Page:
Sean MetzgerChinese Looks: Fashion, Performance, Race

December 28, 2014

[Cross-posted from New Books in Asian American Studies] Sean Metzger‘s Chinese Looks: Fashion, Performance, Race (Indiana University Press 2014), examines how, in the past 150 years, China was rendered legible to Americans through items of clothing and adornment. Professor Metzger offers a rich and detailed study of Chinese fashion, calling it the “Sino/American interface” that marks political and cultural [...]

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Jeff SmithFerguson in Black and White

December 22, 2014

[Cross-posted from New Books in Political Science] Jeff Smith is the author of Ferguson in Black and White (Kindle Single, 2014). Smith is assistant professor of political science at The New School’s Milano Graduate School. Smith writes this book from a position of academic and personal expertise. He grew up in the area and served as a state representative [...]

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Daniel O. ProstermanDefining Democracy: Electoral Reform and the Struggle for Power in New York City

December 20, 2014

[Cross-posted from New Books in History] Daniel Prosterman‘s new book Defining Democracy: Electoral Reform and the Struggle for Power in New York City (Oxford University Press, 2013) investigates a neglected topic in U.S. history: the occasional efforts by reformers over the years to bring proportional representation to America. No democracy in the world today is less representative by the standard [...]

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Dick LehrThe Birth of a Nation: How a Legendary Filmmaker and a Crusading Editor Reignited America’s Civil War

December 19, 2014

[Cross-posted from New Books in Film] Many books on film discuss the artistic aspects of movies, often as they relate to social and political events that affected the filmmakers. In his book The Birth of a Nation: How a Legendary Filmmaker and a Crusading Editor Reignited America’s Civil War (PublicAffairs, 2014), journalist/professor Dick Lehr uses a controversial film to tell a [...]

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Matthew A. SuttonAmerican Apocalypse: A History of Modern Evangelicalism

December 17, 2014

[Cross-posted from New Books in Intellectual History] Matthew Avery Sutton is the author of three books:  Aimee Semple McPherson and the Resurrection of Christian America (2007), Jerry Falwell and the Rise of the Religious Right: A Brief History with Documents (2012), and, most recently, American Apocalypse: A History of Modern Evangelicalism (Harvard University Press, 2014), which is the subject of this interview [...]

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Jason SokolAll Eyes Are Upon Us: Race and Politics from Boston to Brooklyn

December 17, 2014

When it came to race relations, the post-World War Two North was different — better — than the South. Or so white people in the northeast told themselves. While Jason Sokol argues that there was a real basis for what he calls the “northern mystique,” his new book All Eyes Are Upon Us: Race and [...]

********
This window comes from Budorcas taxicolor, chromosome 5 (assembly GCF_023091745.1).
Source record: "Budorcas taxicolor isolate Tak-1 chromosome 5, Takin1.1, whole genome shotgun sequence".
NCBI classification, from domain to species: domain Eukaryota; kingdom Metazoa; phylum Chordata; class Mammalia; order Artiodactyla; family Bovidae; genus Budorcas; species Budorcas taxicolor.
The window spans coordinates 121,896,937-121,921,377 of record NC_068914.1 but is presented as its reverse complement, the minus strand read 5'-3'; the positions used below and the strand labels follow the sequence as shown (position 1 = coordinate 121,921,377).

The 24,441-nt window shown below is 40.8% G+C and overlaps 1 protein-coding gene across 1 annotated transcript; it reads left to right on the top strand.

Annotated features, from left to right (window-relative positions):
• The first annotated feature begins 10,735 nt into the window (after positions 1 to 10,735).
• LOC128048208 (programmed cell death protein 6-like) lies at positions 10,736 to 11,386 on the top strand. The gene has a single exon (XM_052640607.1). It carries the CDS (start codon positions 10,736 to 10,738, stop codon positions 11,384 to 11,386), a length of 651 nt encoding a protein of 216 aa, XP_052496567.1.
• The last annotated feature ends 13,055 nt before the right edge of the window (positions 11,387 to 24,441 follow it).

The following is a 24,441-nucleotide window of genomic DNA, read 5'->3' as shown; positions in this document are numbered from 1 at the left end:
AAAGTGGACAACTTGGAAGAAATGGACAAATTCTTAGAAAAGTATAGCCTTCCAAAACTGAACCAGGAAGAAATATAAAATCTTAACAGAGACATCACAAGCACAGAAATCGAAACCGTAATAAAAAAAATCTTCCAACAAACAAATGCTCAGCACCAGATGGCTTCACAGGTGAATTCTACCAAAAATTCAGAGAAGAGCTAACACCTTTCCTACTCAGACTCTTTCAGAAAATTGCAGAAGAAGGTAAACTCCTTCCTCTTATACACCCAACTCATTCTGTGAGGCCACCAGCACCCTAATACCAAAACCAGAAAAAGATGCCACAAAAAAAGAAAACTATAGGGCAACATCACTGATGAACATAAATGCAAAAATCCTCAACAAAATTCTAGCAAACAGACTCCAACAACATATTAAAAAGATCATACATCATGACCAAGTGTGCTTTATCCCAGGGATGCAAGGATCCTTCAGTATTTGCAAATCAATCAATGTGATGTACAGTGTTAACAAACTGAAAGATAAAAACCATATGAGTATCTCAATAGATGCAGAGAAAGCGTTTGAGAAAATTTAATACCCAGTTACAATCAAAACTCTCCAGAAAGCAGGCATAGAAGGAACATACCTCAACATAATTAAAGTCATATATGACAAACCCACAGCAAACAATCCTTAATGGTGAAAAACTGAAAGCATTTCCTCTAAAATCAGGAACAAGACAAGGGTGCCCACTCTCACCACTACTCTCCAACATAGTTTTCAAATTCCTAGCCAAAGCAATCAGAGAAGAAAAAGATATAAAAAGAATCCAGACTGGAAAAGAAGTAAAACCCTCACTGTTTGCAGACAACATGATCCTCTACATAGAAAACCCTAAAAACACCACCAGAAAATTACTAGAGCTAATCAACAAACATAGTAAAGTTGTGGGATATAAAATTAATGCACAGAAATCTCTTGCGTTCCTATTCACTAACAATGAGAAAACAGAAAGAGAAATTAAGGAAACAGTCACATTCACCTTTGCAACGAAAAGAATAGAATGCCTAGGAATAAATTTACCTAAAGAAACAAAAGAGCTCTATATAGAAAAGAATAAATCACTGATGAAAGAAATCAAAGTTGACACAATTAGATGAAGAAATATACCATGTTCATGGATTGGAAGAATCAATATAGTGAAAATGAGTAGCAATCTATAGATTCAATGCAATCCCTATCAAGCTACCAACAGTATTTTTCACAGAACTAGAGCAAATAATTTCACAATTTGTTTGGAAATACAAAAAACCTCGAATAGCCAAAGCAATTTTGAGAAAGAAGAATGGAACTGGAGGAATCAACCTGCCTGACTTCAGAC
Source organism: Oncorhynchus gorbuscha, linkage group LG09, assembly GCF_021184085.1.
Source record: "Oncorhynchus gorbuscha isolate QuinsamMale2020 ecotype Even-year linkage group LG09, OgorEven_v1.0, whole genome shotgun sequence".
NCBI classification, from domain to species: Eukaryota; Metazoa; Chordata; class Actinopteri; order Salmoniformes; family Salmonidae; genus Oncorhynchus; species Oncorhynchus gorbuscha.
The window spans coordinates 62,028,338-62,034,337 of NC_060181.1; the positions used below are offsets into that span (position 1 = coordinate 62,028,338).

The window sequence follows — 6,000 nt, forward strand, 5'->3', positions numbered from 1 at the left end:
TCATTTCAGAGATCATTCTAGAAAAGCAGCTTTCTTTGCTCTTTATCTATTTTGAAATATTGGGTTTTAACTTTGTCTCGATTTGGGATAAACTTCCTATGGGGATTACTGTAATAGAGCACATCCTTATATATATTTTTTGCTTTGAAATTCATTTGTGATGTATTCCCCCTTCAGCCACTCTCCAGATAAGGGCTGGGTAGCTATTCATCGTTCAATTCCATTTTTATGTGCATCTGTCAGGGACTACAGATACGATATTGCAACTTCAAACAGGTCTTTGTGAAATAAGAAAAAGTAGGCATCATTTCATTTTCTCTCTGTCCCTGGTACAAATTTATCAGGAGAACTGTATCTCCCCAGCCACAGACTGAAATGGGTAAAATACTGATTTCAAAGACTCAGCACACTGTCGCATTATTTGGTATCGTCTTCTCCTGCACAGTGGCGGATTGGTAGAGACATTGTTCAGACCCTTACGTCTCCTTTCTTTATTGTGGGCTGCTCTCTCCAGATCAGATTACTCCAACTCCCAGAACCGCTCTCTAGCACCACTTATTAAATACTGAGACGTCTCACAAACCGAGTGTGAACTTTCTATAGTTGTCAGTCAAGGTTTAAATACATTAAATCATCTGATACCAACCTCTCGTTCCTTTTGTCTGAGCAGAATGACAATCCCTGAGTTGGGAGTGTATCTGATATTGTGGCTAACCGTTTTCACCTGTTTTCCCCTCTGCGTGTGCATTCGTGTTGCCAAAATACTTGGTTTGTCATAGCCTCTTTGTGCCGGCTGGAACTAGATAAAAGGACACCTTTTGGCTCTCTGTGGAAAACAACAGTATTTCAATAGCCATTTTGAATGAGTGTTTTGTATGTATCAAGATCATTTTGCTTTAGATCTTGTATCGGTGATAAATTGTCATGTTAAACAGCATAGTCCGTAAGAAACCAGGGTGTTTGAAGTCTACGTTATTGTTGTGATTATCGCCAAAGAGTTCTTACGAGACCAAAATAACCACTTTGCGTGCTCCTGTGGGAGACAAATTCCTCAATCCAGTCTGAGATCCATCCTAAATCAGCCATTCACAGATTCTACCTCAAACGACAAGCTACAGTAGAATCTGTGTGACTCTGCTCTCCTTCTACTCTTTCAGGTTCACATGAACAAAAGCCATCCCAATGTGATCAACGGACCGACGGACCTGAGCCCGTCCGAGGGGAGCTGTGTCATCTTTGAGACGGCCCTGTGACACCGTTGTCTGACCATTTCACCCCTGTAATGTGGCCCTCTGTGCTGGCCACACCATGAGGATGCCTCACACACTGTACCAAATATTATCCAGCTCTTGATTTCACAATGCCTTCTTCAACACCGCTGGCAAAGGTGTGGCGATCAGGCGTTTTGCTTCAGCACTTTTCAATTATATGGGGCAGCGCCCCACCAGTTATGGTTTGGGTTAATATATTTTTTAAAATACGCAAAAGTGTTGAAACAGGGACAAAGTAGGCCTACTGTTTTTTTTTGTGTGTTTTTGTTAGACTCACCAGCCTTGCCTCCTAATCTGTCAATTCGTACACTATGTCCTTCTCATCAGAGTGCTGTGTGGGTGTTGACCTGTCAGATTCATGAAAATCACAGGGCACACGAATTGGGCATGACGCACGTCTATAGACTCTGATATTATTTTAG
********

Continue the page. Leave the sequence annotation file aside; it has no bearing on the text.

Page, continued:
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Mark R. AndersonThe Battle for the Fourteenth Colony: America’s War of Liberation in Canada, 1774-1776

December 15, 2014

[Cross-posted from New Books in Military History] My most current guest is Mark R. Anderson, author of The Battle for the Fourteenth Colony: America’s War of Liberation in Canada, 1774-1776 (University Press of New England, 2014).  Anderson’s award-winning book presents the most detailed and nuanced study of the entire Quebec campaign in print today.  Long an under-represented campaign in [...]

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Susan SchultenMapping the Nation: History and Cartography in Nineteenth-Century America

December 12, 2014

[Cross-posted from New Books in Geography] Our everyday lives are saturated with maps. We use maps on our smart phones to help us navigate from place to place. Maps in the newspaper and online show us the spread of disease, the state of the planet, and the conflicts among nations. Susan Schulten‘s Mapping the Nation: History and [...]

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Michael HawkinsMaking Moros: Imperial Historicism and American Military Rule in the Philippines’ Muslim South

December 12, 2014

[Cross-posted from New Books in Islamic Studies] For many Muslim communities particular religious identities were formulated or hardened within colonial realities. These types of cultural encounters were structural for the various Muslim tribes in the southern Philippine islands of Mindanao and Sulu during the turn of the twentieth century. In Making Moros: Imperial Historicism and American Military Rule [...]

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General Daniel BolgerWhy We Lost: A General’s Inside Account of the Iraq and Afghanistan Wars

December 12, 2014

[Cross-posted from New Books in World Affairs] During the past several years, numerous books and articles have appeared that grapple with the legacy and lessons of the recent U.S. wars in Iraq and Afghanistan. This development should surprise few. The emergence of the jihadist group ISIS in Iraq and Syria raises profound questions about what the [...]

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